Last weekend my family and I were enjoying breakfast at one of our favorite local restaurants. It was Christmas Eve morning. The restaurant was full of people in a festive mood, enjoying each other’s company. As we finished, our waitress approached the table. Our bill had been paid by an anonymous patron whose Christmas tradition was to pay for another table’s meal. We were so surprised, saying “thank you” didn’t seem adequate. We called our waitress and her manager back over and told her we wanted to pay it forward. We left her with the cash equivalent of our bill, to pay for someone else’s meal. After my husband posted the story on Facebook, the manager later commented the gesture had continued throughout the day and was paid forward many times over. We were all touched by this beautiful example of kindness, caring and compassion. It is also a powerful example of how the initial action of one person set into motion a chain of events that brought joy to so many. Chances are that person has no idea the ultimate impact their gesture had - how beautiful is that?
Five years ago, I decided I was going to write a parenting book. I knew nothing about writing a book. I had read a lot of books, I was a parent and I had a unique perspective, so I felt I was qualified (being naïve was a blessing). I wrote casually for about six weeks before I sent my first few chapters to my three best girlfriends. I’ve known these ladies since we were kids, so I figured they wouldn’t hold back in giving me honest feedback. They didn’t respond immediately. The next time we were all together, I asked them point blank and assured them I could handle it. They didn’t dislike it, but one said the concepts and activities within “seem like a lot of work.” Not the response I was expecting, but I was not discouraged. I knew these concepts were important, but I certainly didn’t want it to seem like “work”. I kept the book on the shelf for a couple months as I tried to figure out the next best action. Then one day after work I was at happy hour with a colleague. She was talking about starting a blog. She had all the details planned out, but while listening to her, I knew she would never follow through with it. As I drove home, I realized I could take pieces of my book and convert them into small blog posts. I knew I could spend a lot of time researching different platforms, names and designs, but I didn’t want to end up like my colleague, so I pushed myself to set it all up within 24 hours. One blog turned into two and then three. I spent an hour, maybe two a week, with a goal of writing around 600 words a post. These small, weekly actions all added up to the picture above - 220 pages and over 125,000 words - more than enough for an easy-to-read book for parents that won’t seem like a lot of work.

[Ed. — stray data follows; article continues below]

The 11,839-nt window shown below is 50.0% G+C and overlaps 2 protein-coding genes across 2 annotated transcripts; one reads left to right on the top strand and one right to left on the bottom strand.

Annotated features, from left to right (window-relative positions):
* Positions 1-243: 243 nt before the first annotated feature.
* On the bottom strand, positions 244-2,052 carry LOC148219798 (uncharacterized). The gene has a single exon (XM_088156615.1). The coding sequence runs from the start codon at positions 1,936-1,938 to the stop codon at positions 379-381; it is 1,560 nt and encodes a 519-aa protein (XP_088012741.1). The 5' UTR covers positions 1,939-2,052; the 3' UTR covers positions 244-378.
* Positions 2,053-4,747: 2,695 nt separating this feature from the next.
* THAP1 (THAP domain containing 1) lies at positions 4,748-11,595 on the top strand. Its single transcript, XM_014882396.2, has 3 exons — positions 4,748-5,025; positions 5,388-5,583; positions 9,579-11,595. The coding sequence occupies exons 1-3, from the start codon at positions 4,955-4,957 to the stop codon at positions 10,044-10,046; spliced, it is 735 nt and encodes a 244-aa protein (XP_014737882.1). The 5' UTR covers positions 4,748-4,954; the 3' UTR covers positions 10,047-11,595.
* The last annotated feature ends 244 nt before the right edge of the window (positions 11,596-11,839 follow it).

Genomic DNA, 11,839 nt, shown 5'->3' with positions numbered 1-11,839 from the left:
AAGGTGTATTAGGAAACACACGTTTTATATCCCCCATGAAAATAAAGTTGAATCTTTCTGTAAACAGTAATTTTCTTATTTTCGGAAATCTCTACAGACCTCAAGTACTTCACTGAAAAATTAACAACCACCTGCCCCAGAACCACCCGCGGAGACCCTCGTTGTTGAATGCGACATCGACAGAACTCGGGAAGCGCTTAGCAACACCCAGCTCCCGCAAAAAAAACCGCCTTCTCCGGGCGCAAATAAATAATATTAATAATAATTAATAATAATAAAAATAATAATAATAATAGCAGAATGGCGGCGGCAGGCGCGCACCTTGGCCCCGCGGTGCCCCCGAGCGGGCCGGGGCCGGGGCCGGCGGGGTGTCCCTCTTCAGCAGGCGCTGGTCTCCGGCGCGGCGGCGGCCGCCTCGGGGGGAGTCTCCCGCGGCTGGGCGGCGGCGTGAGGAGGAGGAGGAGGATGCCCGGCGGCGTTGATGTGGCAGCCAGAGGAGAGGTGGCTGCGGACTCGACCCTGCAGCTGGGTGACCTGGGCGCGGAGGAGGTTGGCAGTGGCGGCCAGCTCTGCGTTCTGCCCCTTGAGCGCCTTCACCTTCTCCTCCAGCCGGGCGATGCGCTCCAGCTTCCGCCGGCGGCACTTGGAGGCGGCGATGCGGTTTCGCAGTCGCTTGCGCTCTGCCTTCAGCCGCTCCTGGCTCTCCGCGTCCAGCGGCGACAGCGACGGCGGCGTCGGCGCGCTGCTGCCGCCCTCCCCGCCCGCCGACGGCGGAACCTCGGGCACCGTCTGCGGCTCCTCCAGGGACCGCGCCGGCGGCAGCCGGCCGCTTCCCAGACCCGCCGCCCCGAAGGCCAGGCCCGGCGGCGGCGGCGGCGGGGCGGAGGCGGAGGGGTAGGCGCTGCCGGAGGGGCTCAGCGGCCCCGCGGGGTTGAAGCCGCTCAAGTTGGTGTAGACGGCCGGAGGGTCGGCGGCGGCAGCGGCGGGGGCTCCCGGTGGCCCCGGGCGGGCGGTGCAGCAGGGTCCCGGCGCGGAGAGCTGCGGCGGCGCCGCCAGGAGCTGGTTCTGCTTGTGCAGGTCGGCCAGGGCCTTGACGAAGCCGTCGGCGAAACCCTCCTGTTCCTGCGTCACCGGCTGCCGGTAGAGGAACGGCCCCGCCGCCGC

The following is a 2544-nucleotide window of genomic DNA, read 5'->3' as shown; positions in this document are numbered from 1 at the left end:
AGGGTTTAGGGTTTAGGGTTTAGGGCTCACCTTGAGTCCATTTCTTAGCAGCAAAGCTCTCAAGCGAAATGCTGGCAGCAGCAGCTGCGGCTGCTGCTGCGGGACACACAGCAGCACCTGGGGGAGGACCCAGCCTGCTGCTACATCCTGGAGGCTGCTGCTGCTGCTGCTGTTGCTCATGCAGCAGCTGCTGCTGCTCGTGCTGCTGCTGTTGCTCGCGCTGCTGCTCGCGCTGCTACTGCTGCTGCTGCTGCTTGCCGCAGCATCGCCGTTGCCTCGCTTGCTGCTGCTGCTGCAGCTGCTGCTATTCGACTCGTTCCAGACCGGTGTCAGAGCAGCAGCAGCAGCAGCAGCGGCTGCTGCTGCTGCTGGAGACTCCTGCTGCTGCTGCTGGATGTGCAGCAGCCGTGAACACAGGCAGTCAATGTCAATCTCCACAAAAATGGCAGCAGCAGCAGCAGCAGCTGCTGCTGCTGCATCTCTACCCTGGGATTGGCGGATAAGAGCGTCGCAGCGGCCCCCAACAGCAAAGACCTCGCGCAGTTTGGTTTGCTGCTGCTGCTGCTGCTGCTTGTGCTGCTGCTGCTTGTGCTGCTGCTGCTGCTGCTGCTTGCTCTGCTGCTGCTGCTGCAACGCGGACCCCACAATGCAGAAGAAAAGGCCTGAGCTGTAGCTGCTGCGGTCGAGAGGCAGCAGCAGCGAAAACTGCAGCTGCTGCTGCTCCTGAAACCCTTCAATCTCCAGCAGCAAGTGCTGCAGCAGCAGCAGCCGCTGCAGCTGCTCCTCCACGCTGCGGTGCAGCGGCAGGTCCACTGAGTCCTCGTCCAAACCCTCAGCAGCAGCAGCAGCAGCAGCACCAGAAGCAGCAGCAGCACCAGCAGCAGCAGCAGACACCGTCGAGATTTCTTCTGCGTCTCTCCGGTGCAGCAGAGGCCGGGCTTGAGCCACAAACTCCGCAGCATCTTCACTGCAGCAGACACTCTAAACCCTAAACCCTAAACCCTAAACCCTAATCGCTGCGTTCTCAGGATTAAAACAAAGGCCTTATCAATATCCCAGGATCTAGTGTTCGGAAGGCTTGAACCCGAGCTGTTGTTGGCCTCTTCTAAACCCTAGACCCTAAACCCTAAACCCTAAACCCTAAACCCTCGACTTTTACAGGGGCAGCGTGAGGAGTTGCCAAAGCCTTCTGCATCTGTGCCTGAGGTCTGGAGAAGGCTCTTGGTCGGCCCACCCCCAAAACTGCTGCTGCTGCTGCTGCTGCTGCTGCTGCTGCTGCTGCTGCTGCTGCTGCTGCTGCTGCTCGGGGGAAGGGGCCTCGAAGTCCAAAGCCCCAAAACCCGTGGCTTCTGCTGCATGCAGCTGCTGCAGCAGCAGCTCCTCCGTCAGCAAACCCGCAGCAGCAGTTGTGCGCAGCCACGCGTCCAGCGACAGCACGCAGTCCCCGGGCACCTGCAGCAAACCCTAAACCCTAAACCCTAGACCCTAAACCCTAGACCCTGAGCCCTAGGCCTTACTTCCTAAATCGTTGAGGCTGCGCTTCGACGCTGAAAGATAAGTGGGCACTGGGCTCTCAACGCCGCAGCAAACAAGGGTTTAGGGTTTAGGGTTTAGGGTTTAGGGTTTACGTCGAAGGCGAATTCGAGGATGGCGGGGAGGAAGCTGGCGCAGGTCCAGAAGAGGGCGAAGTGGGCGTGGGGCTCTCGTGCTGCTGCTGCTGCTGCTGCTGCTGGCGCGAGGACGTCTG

Often, we think we need to do something big to make a difference. We make resolutions to lose weight, cut out caffeine or sugar, exercise, quit smoking/drinking, get a new job, save more money or spend more time with family/friends and in the end, we don’t follow through. We try to do too much too fast. When we get off course for a day or two or three, we think all is lost and stop all together. When it comes to action, bigger is not always better. One small action of buying a stranger breakfast, leads to a handful of others doing the same. One small action of writing one blog a week, can lead to a book. Break it down. Keep it small. Most of all, go easy on yourself. Celebrate the small victories and they will add up to more than you ever imagined.
I started writing this blog because I wanted to have deeper conversations beyond "How are you?", "Busy", with other parents. Over the years I've shared personal stories, articles, authors and topics to facilitate conversations with parents about the joys and the challenges of parenting.